The Association recommends that National Sporting Organisations take a greater interest in the regulatory status of their member community clubs, to ensure that the risk of involuntary dissolution owing to non-compliance with financial reporting requirements is substantially reduced. Additionally, the Registrar should contact Regional Sport Trusts with the details of clubs at risk of involuntary dissolution in their regions, for their intervention, as appropriate.

Gender Diversity & Organisational Performance In Community Clubs ...

On 25 September, National Sport Club Survey Project Team Member Dr. Mel Johnston, with the support of Association Board Member Dr. Michael Naylor and Associate Professor Geoff Dickson of La Trobe University in Melbourne, presented to the 28th European Sport Management Conference, on the impact of gender diversity in the governance of community sport clubs in New Zealand, on their organisational performance.

Using data from the National Sport Club Surveys in 2019 and 2020, "financial performance" and "membership growth" were two variables analysed relative to the percentage of women involved in governance roles. The analysis showed that while gender-diverse leadership was linked to financial performance, it was not positively correlated to membership growth.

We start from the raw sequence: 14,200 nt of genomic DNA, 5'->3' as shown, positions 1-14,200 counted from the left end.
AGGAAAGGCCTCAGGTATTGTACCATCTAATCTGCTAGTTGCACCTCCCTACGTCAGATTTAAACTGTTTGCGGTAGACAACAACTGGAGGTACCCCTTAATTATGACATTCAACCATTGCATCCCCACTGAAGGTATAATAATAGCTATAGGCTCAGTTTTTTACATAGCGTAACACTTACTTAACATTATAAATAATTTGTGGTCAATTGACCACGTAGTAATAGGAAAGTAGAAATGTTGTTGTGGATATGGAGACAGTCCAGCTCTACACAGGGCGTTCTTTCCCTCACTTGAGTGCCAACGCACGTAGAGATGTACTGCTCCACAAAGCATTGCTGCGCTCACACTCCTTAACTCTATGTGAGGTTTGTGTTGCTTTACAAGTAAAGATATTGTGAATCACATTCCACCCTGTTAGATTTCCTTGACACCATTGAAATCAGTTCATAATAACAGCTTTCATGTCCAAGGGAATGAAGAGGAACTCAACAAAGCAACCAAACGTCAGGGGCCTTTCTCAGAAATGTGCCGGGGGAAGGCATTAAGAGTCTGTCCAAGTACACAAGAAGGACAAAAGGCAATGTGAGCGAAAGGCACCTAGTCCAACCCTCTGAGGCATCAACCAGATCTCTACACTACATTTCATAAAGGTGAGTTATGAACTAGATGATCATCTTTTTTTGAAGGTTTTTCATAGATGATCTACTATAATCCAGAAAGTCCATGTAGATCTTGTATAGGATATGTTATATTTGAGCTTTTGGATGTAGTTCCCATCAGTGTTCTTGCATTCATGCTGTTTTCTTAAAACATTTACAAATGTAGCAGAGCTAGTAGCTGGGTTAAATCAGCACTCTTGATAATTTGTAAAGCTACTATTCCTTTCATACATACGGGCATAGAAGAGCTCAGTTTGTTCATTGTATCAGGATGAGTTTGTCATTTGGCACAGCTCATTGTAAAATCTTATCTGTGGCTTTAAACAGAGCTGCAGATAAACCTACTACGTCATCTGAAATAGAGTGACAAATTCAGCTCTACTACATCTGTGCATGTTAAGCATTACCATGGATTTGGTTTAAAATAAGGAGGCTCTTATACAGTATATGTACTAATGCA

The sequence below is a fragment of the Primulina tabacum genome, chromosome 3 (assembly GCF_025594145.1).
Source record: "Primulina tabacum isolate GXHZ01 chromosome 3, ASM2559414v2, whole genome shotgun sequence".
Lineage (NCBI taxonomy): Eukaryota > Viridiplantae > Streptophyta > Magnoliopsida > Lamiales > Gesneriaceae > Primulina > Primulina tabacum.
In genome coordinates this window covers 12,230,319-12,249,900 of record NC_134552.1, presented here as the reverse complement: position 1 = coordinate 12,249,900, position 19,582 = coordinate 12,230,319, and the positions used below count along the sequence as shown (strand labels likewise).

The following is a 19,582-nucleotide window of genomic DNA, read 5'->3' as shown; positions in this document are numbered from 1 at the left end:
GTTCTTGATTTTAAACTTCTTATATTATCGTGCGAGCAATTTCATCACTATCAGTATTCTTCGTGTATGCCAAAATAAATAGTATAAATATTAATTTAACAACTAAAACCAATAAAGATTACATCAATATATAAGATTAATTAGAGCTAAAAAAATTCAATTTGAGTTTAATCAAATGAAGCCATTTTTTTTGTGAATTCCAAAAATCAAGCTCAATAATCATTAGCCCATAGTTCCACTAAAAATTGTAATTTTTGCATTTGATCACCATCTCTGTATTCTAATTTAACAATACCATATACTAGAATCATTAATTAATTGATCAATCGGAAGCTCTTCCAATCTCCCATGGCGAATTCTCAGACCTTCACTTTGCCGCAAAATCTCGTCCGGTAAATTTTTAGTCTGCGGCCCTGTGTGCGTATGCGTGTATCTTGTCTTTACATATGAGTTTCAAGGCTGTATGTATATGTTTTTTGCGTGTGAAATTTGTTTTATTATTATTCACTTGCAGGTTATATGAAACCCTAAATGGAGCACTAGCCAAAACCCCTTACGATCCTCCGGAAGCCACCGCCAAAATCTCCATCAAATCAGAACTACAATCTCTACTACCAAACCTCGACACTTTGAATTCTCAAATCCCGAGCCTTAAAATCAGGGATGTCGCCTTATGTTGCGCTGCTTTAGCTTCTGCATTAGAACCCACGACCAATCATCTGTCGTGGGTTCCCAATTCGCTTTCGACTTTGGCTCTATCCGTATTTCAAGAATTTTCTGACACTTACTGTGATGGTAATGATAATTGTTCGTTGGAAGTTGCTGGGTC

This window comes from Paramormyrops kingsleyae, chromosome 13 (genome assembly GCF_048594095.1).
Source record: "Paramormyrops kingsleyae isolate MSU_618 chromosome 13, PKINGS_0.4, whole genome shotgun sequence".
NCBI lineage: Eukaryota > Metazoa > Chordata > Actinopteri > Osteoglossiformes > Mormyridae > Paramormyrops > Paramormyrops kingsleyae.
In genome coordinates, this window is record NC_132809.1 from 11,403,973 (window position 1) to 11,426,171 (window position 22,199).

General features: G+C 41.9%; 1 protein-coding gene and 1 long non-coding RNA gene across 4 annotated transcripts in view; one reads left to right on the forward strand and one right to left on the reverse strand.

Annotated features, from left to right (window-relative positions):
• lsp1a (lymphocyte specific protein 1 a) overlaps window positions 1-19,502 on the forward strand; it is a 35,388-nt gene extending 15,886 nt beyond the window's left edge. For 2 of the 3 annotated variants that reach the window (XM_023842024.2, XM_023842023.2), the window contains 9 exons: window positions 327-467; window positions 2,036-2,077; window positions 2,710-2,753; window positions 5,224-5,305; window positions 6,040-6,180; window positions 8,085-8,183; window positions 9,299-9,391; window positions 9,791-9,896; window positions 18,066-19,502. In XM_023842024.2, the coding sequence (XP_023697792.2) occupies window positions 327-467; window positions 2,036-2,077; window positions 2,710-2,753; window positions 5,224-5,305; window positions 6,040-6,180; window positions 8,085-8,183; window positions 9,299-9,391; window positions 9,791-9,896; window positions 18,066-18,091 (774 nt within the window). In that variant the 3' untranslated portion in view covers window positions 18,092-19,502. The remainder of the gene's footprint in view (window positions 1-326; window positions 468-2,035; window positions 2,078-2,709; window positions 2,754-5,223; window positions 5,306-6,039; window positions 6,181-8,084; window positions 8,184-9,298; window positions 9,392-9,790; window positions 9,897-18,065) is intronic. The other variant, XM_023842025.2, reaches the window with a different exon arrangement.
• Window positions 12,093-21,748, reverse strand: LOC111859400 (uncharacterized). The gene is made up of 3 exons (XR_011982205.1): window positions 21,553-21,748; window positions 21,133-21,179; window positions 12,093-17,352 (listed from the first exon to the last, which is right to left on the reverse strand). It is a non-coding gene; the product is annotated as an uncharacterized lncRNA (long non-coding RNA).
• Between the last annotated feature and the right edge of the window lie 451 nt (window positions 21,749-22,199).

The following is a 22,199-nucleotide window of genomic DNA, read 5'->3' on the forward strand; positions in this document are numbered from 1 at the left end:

Digging deeper on financial performance, the most notable insight that was consistent across both the 2019 and 2020 surveys, was that when there is gender-diverse leadership, a club is more likely to be financially "breaking-even".

The European Association for Sport Management (EASM) was established in 1993 as an independent association of people involved or interested in the management of sport in the broadest sense. EASM membership is composed of academics and professionals from the public, voluntary and commercial sectors. Members of EASM come from nearly 40 different countries, and from every continent.

South Canterbury Indoor Bowls Merger On The Cards ...

Duplicated administration and the impost of affiliation fees are two principal reasons behind the proposed merger of the Timaru and South Canterbury Indoor Bowling Associations. The vote on a new Constitution is expected to take place this month.

The Timaru Association was first incorporated in 1964 and is currently based at the Stadium and Community Centre in Wamataitai. Brian Henry (now 88 years old) is President. He was introduced to the sport in Pareora in 1954 at the local hall. He then moved to town and joined first St. Peter’s then the Kia Toa Bowling Club.

In the 1970s Henry got heavily involved in the administration of the sport, as well as managing and coaching New Zealand teams in the 1980s. He became South Canterbury's only president of the New Zealand Indoor Bowls Association before he headed to Australia in 1991. As to the future of Indoor Bowls in the South Canterbury region, Brian is on record as stating “it's not a dying sport; it is only dying because we let it."

(Brian Henry has been a key supporter of Indoor Bowls for nearly 70 years)

You can read more about the proposed merger, here.

"A Grotesque Corruption Of Kids' Sport" ...